Happy Jack Mulraney, the Joker of the 19th century.

From the indispensable blog of Jess Nevins:

Still another Gopher of distinction was Happy Jack Mulraney, so called because he always appeared to be laughing. However, his smile was caused by a partial paralysis of the muscles of his face. In reality Happy Jack was a verjuiced person and very sensitive about his deformity; when his chieftains wished to enrage him against an enemy they told him that slighting remarks had been made about his permanent grin. Happy Jack was finally sent to prison for the murder of Paddy the Priest, who owned a saloon in Tenth avenue and was a staunch friend of Happy Jack’s until he asked the gangster why he did not laugh on the other side of his face. Happy Jack then shot him and for good measure robbed the till.

Archive Team Needs Your Help Saving Yahoo! Video

Jason Scott:

Yahoo! are about to delete all user-generated content on Yahoo! Video and that is really busting my crank, as well as the crank of a lot of people that have joined Archive Team to rescue it. We’re now to the point that the whole process is pretty smooth, and we’re getting in the end-time amount of stuff left to do, but we need your help, UNIX-knowing person with a server having more than 500gb free. Oh, you know who you are.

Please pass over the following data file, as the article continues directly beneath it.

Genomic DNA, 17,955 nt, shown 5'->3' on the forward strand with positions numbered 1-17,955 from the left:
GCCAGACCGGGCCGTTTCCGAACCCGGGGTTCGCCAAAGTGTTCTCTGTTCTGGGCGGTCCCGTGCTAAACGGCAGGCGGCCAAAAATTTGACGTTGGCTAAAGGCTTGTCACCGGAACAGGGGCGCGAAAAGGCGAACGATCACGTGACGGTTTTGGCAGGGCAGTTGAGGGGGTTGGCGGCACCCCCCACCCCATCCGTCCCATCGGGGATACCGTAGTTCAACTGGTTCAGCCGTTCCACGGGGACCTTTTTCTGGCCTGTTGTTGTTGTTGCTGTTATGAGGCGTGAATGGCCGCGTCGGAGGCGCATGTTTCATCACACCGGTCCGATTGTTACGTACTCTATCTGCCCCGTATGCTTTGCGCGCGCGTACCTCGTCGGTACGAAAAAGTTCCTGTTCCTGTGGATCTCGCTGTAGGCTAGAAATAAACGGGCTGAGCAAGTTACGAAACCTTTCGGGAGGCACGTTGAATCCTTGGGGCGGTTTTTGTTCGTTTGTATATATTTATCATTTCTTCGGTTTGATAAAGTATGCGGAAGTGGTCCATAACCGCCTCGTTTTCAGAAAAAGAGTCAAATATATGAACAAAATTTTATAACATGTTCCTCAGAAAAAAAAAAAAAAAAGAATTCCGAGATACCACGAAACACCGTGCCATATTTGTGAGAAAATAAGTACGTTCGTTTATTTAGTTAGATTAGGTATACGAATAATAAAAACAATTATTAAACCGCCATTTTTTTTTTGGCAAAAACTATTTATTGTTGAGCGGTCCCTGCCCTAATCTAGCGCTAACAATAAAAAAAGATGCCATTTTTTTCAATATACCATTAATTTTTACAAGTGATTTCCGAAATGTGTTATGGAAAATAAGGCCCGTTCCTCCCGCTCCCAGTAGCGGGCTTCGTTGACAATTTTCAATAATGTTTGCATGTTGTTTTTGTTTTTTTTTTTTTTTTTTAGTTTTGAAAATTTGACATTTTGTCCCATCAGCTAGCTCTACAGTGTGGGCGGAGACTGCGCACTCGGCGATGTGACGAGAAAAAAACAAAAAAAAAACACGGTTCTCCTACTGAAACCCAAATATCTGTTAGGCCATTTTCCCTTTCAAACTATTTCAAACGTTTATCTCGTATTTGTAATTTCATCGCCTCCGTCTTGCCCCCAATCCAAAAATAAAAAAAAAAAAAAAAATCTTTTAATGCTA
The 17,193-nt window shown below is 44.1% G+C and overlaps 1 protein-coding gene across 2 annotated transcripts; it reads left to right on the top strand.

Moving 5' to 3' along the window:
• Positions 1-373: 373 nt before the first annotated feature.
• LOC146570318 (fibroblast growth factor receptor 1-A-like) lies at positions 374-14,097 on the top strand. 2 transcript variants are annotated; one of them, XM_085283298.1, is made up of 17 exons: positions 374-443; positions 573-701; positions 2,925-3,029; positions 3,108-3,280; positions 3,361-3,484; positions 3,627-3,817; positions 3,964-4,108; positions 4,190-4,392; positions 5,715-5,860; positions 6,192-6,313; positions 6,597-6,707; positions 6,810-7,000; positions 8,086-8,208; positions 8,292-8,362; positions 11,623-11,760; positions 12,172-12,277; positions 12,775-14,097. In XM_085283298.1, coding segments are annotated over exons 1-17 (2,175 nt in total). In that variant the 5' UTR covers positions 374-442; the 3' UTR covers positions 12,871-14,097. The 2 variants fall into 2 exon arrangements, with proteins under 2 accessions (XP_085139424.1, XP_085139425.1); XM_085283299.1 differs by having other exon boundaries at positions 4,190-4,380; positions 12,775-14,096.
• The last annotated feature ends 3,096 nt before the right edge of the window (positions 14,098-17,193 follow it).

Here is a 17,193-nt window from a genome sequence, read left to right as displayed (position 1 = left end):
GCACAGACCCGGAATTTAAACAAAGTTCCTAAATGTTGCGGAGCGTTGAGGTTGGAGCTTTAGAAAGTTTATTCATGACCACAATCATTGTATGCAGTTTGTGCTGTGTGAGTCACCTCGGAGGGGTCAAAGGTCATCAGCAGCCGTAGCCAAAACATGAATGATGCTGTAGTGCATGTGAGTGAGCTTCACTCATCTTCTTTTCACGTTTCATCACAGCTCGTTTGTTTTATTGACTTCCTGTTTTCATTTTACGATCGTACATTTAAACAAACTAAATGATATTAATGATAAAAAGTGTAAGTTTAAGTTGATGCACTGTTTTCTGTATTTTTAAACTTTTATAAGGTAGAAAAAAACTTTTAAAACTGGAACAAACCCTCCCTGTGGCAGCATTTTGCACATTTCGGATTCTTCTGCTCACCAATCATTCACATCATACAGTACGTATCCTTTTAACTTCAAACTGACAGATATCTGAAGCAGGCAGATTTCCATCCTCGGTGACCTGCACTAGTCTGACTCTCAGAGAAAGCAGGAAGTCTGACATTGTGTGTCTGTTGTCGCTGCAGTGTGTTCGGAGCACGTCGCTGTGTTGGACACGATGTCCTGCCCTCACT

The Archive Team do important work that is worthy of your money and time.

You’re Stealing it Wrong: 30 Years of Inter-Pirate Battles

Historian Jason Scott walks through the many-years story of software piracy and touches on the tired debates before going into a completely different direction – the interesting, informative, hilarious and occasionally obscene world of inter-pirate-group battles. A multi-media extravaganza of threats, CSI-level accusations and evidence trails, decades of insider lingo, and demonstrations of how the more things change, the more they still have to keep their ratios up.

Jason Scott’s talks are all required listening if you’re into the real history of the internet and the social aspects of computing. Link via Andy Baio.

DreamHost’s Josh Jones on the History of WebRing, and the Fall of GeoCities

WebRing was started by a co-founder of DreamHost. Then sold to GeoCities, which was then sold to Yahoo, and, well, read the article. Josh thinks it’s a sort of micrososm of the web:

It went from a tiny ad-free community service, to hyper-growth, to showing ads, to being acquired for an INSANE price, to being forsaken, to doing anything to survive, to “social networking”, to “web 2.0″, to today!

They’re also offering free hosting for 1000 GeoCities users, should any be found.